All childhood cancers are rare, but there are several Very Rare Tumors (VRT).
On this EXPeRT website, we will discuss the following:
- Types of very rare tumors in children
- Causes of very rare tumors in children
- Treatment for very rare tumors in children
- Coping with very rare tumors
Nowadays, more children than ever survive childhood cancer. There have been new diagnostic methods and better drugs and treatments available for children and adolescents. However, it remains devastating to hear that your child has cancer, and at times you can feel overwhelmed. It is even more difficult for parents and doctors when a child has a VRT, as there seems to be little information available to help with decisions about the most appropriate treatment, or for predicting the future. There are many healthcare professionals and organizations to help you go through this difficult time, and this website can give you information and support.
VRT could be considered as an “orphan” disease for many reasons:
- There has been a paucity of clinical and biological details and many pediatric oncologists/surgeons may be unaware of the treatment options available
- No specific clinical or scientific organizations have been established so far to support their clinical management and related research
- It is very difficult to conduct clinical trials on them, and this makes it hard to develop evidence-based treatment guidelines, so their treatments are usually individualized
- Dedicated financial resources have been limited.
Understanding more about the VRT your child has and the treatments that may be used can often help parents to cope. We hope you will find here useful and helpful information.
Of course, your child’s physician will give you more detailed information. If you have any question, it’s important to ask the doctor or nurse who knows your child’s particular situation.
Types of Very Rare Tumors in children
Very rare tumors in children make up less than 1 in 30 of all childhood cancers. They can be broadly grouped as:
- Very rare tumours affecting mostly children (e.g. pancreatoblastoma, malignant rhabdoid tumour and pleuropulmonary blastoma)
- Very rare tumours usually affecting adults (e.g. epithelial cancer of the digestive system, thyroid cancer and adrenal cortical carcinoma)
- Very rare tumours in the head and neck area (e.g. nasopharyngeal carcinoma, salivary glands tumors)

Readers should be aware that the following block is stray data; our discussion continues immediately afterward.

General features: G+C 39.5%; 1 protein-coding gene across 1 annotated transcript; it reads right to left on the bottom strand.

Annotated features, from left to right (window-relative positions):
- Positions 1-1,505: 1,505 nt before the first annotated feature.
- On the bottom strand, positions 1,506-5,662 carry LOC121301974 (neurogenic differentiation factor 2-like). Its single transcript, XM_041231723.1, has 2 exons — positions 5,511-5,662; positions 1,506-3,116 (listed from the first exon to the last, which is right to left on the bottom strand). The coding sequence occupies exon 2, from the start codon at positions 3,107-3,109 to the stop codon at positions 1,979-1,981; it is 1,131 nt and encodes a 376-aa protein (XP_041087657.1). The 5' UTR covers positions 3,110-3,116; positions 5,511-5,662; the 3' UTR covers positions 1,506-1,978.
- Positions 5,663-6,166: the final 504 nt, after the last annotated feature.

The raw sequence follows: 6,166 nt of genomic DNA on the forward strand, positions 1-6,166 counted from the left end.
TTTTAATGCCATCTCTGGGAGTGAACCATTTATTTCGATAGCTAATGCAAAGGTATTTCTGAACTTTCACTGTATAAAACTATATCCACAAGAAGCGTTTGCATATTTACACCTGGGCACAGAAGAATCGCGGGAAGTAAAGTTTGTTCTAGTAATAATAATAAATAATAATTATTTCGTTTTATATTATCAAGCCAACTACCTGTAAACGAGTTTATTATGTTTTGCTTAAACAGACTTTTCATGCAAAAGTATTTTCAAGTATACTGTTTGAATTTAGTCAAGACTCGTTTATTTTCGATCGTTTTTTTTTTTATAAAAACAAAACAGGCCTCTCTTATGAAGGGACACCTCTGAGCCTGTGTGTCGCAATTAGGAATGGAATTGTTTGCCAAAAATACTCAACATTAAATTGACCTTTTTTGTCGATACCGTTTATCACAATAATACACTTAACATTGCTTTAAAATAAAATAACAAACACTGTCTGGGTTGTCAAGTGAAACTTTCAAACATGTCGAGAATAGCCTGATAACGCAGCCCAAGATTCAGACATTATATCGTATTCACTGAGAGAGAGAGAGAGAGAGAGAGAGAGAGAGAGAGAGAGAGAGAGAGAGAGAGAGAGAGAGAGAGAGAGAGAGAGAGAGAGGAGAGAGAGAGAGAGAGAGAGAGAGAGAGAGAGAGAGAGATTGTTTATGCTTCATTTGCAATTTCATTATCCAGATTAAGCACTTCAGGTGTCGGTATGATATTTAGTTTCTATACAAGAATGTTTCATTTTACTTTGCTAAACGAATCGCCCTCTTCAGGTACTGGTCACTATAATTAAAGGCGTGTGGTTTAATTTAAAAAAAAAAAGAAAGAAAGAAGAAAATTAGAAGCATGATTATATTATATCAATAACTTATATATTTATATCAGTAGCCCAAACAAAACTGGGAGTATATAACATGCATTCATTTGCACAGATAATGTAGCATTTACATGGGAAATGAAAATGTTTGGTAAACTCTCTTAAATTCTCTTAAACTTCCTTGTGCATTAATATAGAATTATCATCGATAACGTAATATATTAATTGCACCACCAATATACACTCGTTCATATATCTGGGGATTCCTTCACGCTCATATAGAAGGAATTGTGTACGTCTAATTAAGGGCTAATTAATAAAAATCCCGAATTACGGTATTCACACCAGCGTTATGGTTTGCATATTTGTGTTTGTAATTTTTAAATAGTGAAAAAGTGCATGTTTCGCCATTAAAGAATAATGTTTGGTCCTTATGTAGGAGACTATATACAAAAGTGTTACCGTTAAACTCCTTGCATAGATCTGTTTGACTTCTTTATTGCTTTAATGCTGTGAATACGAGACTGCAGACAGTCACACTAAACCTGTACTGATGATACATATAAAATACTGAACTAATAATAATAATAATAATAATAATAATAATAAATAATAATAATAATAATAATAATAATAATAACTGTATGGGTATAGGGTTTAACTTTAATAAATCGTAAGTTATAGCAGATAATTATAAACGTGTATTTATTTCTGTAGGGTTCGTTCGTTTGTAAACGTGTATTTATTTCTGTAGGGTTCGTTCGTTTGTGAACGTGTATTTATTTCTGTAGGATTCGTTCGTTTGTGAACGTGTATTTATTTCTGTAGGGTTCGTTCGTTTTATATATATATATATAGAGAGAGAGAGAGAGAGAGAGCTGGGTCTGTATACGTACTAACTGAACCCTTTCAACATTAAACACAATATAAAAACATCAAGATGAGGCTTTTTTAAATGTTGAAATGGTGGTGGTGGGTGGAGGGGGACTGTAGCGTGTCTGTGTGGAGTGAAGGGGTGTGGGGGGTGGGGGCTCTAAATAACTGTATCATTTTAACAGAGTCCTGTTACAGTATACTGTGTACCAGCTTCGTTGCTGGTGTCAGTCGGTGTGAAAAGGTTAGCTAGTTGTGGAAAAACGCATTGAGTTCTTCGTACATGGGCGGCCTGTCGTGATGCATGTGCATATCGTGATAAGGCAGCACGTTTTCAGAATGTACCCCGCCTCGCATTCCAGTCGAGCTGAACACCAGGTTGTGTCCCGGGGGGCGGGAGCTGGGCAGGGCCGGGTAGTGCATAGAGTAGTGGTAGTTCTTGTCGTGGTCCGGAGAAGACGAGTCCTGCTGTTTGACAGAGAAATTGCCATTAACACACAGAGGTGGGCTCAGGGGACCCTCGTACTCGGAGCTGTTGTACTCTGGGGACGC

- Very rare endocrine tumours (e.g. pheochromocytoma, paraganglioma, neuroendocrine tumors of the lung or of the digestive system)
- Very rare brain tumours (e.g. meningioma)
- Very rare skin tumours (e.g. melanoma)
Causes of Very Rare Tumors in children
The causes of most VRT in children are unknown. But if other family members have had particular types of cancer, this may sometimes suggest that there is an inherited faulty gene in the family. In such a situation, your child’s specialist will talk to you about it and propose you to see a genetisist.
Treatment for Very Rare Tumors in children
In most cases, VRT in children are treated with the same treatments like those used for other childhood cancers. They include surgery, chemotherapy and radiotherapy. Your child may need a combination of these methods. Sometimes, however, the treatment for childhood VRT is the same as in adults with this particular type of cancer.
Usually an operation is done to remove all or as much of the tumor, as possible. Other treatments, such as chemotherapy or radiotherapy, may be given after or sometimes before surgery. They may also be used if an operation isn’t possible.
Chemotherapy is giving your child anti-cancer (cytotoxic) drugs to destroy cancer or tumor cells in the body. Chemotherapy may be used to lower the risk of tumor regrowth (relapse) or to treat tumors that have spread to other parts of the body. It is usually given as injections and drips (infusions) into a vein. Sometimes, chemotherapy is also in a form of tablets and is given orally.
Radiotherapy uses high-energy rays to destroy the cancer cells, while doing as little harm as possible to normal cells. It can be used for some types of childhood cancer to treat the cancer cells that may have been left behind after surgery or to shrink cancer.
Coping with a Very Rare Tumor
It’s always a difficult time for parents when a child has a rare disease. We will work to prepare information that could help you to understand the tumor and what this diagnosis means for your child and your family
- Adrenocortical tumors subsection
- Pancreatoblastoma subsection
- Pleuropulmonary Blastoma subsection
- Salivary Gland tumors subsection
- Sex Cord Stromal tumors subsection
- Thymic carcinoma subsection
- Thyroid carcinoma subsection